A study published online May 5th in the Journal of Autism and Development Disorders suggests a connection between fever during pregnancy and the risk of autism spectrum disorders and developmental delays in offspring. In this analysis, 701 children with autism spectrum disorders or developmental delays and a control group of 421 children without autism spectrum disorders or developmental delays were studied. After adjusting for age and other health and socioeconomic variables, the study found that women who reported having a fever during pregnancy were more than twice as likely to as those who did not to have a child with a developmental disorder. However, among women whose fever had been treated with drugs like Tylenol or Advil, the risk was undistinguishable from that of mothers who reported no fever. Therefore, untreated fever seems to be where the risk is.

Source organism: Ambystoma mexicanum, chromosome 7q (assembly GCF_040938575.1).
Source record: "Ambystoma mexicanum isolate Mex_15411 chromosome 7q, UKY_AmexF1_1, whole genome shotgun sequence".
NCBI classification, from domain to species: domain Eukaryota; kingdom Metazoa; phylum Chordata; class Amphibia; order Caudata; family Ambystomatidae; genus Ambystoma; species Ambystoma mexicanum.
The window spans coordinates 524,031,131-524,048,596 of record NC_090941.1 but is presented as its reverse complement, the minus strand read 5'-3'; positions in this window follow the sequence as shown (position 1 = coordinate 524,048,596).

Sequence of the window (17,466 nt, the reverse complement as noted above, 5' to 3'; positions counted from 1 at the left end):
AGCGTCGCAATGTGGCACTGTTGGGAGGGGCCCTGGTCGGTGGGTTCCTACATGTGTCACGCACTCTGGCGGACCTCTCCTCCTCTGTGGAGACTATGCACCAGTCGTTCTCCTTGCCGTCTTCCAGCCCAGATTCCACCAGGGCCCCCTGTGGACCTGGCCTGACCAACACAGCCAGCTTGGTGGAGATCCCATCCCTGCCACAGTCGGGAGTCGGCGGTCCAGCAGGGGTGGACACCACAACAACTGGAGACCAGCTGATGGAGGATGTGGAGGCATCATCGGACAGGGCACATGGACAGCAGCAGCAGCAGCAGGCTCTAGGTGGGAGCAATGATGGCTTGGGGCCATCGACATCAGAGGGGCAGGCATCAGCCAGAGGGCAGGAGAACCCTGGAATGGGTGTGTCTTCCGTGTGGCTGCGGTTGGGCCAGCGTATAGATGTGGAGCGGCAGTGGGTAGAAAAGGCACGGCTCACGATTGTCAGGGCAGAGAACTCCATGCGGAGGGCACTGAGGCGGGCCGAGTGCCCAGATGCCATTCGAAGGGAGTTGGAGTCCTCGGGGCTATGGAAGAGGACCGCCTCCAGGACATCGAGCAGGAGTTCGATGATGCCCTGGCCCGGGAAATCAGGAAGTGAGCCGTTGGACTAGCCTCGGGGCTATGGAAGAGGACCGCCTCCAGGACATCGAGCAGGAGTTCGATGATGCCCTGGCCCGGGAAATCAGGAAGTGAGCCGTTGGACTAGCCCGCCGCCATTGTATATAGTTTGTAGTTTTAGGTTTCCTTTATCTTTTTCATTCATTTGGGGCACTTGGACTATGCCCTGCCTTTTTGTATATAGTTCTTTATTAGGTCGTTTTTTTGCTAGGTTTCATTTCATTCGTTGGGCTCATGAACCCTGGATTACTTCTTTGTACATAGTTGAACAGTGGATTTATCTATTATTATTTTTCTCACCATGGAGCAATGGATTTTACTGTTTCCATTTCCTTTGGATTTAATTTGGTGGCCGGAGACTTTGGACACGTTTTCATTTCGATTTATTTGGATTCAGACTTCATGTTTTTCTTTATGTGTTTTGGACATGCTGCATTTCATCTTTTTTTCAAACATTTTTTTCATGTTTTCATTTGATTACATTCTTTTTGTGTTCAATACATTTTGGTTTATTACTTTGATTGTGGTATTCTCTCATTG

The researchers acknowledge that their data depended on self-reports that are not always accurate. More research needs to be done to determine whether a fever encountered at a specific time during pregnancy might alter the risk.
According to the Centers for Disease Control and Prevention, approximately one in eighty-eight children in the United States has been identified with an autism spectrum disorder. Autism Spectrum Disorders are almost five times as likely to occur among boys (one if fifty-four) than in girls (one in two hundred fifty-two). For more information about Autism Spectrum Disorders and how to decrease your risk during pregnancy, talk to a board certified Obstetrician in your local area.